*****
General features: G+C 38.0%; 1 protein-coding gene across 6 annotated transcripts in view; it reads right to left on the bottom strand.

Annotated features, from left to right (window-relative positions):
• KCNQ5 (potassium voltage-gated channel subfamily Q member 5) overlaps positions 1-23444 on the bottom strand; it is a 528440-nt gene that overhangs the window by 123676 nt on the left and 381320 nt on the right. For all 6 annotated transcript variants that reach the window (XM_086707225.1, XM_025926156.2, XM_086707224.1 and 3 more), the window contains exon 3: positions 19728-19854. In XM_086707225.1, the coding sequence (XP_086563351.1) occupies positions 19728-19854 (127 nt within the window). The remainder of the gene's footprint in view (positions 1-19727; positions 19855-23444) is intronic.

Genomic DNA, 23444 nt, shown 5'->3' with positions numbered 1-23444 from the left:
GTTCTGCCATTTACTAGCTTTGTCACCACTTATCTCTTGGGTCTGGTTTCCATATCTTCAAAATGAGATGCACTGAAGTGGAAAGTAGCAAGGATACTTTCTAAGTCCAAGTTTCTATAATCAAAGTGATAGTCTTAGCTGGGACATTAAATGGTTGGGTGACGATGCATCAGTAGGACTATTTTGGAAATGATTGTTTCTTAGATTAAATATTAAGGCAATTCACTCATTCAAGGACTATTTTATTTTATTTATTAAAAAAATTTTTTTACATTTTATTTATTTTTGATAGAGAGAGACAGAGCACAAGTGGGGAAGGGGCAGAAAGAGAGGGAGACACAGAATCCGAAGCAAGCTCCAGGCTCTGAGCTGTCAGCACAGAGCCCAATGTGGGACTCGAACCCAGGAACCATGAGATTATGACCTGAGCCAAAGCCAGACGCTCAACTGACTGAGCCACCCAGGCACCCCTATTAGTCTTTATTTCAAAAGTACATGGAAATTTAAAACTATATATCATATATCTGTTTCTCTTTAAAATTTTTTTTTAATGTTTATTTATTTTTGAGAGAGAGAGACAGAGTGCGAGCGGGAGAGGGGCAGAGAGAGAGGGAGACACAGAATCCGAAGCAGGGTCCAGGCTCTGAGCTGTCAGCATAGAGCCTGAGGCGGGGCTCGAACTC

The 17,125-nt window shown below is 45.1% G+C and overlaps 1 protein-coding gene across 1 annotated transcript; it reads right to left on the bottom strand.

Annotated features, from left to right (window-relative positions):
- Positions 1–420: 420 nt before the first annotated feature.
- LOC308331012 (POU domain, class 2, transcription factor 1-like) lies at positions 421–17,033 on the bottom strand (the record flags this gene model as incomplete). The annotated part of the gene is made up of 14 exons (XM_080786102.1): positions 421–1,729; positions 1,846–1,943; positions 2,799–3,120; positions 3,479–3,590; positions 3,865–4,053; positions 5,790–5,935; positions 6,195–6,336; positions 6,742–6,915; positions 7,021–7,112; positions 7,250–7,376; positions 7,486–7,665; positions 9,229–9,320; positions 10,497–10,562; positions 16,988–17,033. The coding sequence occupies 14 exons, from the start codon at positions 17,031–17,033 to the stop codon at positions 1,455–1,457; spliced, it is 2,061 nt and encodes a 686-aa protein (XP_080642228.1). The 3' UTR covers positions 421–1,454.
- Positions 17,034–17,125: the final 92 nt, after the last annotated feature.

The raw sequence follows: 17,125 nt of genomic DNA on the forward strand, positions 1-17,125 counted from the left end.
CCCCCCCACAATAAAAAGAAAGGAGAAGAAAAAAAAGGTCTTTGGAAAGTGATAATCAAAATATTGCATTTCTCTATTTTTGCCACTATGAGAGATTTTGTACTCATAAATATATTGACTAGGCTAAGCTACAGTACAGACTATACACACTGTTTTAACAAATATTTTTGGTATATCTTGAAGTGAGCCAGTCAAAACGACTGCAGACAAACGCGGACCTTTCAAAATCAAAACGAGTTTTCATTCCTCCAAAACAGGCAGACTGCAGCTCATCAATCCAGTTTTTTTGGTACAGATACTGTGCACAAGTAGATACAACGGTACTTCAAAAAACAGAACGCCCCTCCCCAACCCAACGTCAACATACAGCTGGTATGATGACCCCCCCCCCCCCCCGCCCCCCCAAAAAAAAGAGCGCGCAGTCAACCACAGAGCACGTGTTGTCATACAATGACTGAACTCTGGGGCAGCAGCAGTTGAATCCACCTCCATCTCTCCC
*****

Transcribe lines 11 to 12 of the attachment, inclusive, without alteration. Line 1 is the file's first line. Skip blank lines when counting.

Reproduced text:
The raw sequence follows: 17,125 nt of genomic DNA on the forward strand, positions 1-17,125 counted from the left end.
CCCCCCCACAATAAAAAGAAAGGAGAAGAAAAAAAAGGTCTTTGGAAAGTGATAATCAAAATATTGCATTTCTCTATTTTTGCCACTATGAGAGATTTTGTACTCATAAATATATTGACTAGGCTAAGCTACAGTACAGACTATACACACTGTTTTAACAAATATTTTTGGTATATCTTGAAGTGAGCCAGTCAAAACGACTGCAGACAAACGCGGACCTTTCAAAATCAAAACGAGTTTTCATTCCTCCAAAACAGGCAGACTGCAGCTCATCAATCCAGTTTTTTTGGTACAGATACTGTGCACAAGTAGATACAACGGTACTTCAAAAAACAGAACGCCCCTCCCCAACCCAACGTCAACATACAGCTGGTATGATGACCCCCCCCCCCCCCCGCCCCCCCAAAAAAAAGAGCGCGCAGTCAACCACAGAGCACGTGTTGTCATACAATGACTGAACTCTGGGGCAGCAGCAGTTGAATCCACCTCCATCTCTCCC